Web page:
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What is Ultrafiltration?

Ultrafiltration is the removal of fluid from a patient and is one of the functions of the kidneys that dialysis treatment replaces. Ultrafiltration occurs when fluid passes across a semipermeable membrane (a membrane that allows some substances to pass through but not others) due to a driving pressure.

Ultrafiltration in Hemodialysis

In hemodialysis, fluid is removed by ultrafiltration using the dialysis membrane. The pressure on the dialysate side is lower so water moves from the blood (place of higher pressure) to the dialysate (place of lower pressure). This is how the hemodialysis treatment removes fluid.

The ultrafiltration rate, as well as length of dialysis treatment time, control the amount of fluid to be removed. Your dialysis staff will set the ultrafiltration rate of your treatment based on your fluid weight gain since your last treatment. The goal is to get to your target or “dry weight”. If you drink too much fluid between dialysis treatments and your body cannot tolerate a higher ultrafiltration rate because fluid is being removed too fast, you may experience low blood pressure and cramping. Additionally, you may require a longer dialysis treatment and/or an extra treatment day if the extra fluid cannot be removed safely at one time.

What can you do to help with ultrafiltration?

  • Do not skip or shorten hemodialysis treatments – adequate dialysis is important for overall health
  • Manage sodium and fluid in your diet. Talk to your dietitian about ways to limit salt and fluid intake (see Nutrition and Hemodialysis)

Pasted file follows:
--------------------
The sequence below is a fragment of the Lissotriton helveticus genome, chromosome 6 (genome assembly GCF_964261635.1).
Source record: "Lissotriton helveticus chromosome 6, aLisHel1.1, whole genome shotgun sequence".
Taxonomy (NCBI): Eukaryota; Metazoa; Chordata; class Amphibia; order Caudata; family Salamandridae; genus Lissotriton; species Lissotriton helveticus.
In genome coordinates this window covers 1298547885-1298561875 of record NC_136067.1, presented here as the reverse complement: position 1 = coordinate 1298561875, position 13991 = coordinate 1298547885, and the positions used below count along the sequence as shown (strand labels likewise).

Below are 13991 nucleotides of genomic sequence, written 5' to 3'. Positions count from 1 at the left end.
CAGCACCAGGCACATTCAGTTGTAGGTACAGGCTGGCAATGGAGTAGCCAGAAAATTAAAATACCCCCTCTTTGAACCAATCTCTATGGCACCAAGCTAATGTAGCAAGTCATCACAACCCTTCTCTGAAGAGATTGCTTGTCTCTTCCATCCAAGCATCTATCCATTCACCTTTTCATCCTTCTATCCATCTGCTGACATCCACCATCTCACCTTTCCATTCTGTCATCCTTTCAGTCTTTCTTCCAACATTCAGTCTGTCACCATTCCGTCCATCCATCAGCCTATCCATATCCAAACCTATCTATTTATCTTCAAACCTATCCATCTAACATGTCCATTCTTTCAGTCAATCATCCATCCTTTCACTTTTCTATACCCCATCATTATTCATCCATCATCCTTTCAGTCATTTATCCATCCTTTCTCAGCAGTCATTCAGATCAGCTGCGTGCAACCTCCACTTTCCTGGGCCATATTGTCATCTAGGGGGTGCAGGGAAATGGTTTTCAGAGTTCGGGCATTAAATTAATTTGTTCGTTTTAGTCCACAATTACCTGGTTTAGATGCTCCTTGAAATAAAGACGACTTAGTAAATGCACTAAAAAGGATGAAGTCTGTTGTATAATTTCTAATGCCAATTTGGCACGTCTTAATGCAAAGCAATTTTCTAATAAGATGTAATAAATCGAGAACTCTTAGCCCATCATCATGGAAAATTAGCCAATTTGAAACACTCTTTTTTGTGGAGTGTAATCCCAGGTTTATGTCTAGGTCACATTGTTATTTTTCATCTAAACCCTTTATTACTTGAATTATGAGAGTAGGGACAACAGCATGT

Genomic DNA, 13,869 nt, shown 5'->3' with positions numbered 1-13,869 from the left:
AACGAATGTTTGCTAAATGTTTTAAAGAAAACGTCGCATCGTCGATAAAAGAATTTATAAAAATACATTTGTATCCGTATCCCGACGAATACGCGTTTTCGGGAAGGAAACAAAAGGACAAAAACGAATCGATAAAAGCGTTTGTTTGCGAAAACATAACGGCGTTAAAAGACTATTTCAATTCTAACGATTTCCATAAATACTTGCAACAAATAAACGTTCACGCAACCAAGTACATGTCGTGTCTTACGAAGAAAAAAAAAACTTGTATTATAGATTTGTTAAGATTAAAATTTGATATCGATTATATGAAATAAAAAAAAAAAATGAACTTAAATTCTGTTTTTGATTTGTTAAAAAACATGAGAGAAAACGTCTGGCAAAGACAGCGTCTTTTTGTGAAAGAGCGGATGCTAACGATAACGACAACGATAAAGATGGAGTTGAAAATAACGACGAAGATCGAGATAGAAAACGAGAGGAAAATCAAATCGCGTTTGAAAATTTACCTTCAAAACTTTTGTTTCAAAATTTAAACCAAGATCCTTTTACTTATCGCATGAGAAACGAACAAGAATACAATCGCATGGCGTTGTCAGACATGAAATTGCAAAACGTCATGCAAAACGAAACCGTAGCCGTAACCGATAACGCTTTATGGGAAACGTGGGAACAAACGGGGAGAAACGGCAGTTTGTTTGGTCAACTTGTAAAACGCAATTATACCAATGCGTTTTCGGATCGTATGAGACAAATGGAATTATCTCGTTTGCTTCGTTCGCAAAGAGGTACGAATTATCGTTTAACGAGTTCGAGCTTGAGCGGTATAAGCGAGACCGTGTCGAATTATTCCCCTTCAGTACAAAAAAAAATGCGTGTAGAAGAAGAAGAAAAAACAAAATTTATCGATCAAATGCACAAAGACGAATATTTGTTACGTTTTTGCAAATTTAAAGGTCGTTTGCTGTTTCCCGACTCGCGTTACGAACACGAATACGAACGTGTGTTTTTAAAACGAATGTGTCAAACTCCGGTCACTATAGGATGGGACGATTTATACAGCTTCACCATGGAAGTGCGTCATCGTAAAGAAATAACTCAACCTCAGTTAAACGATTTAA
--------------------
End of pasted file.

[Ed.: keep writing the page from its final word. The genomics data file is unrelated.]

Ultrafiltration in Peritoneal Dialysis

Peritoneal dialysis (PD) removes fluid by ultrafiltration using the lining of your belly (called the peritoneal membrane). Water moves from the blood to the PD solution through the peritoneal membrane due to a type of sugar in the dialysate solution called dextrose.

Ultrafiltration can be increased by increasing the amount of dextrose in the PD solution. PD solutions are available with 3 different amounts of dextrose: 1.5%, 2.5%, and 4.25%. Your PD clinician may tell you to increase the dialysate dextrose if their body weight goes above your target weight.

What can cause ultrafiltration to fail?

Ultrafiltration failure means there is not enough fluid crossing the peritoneal membrane. Some things that can cause ultrafiltration to fail include uremia (high blood urea nitrogen), peritonitis (infection of the peritoneal membrane), and high dextrose PD solution (especially 4.25%). These factors cause inflammation of the peritoneal membrane.

What can you do to keep good ultrafiltration?

  • Do not skip PD exchanges – adequate dialysis is important for overall health
  • Use the correct PD solution – use the PD solution with the right amount of dextrose as instructed by your PD clinician
  • Manage sodium and fluids in your diet to avoid overuse of 4.25% PD solutions – talk to your dietitian about ways to limit salt and fluid intake (see Nutrition and Peritoneal Dialysis)
  • Avoid peritonitis – decrease your chances of getting peritonitis with good catheter care (see PD Catheter Care)

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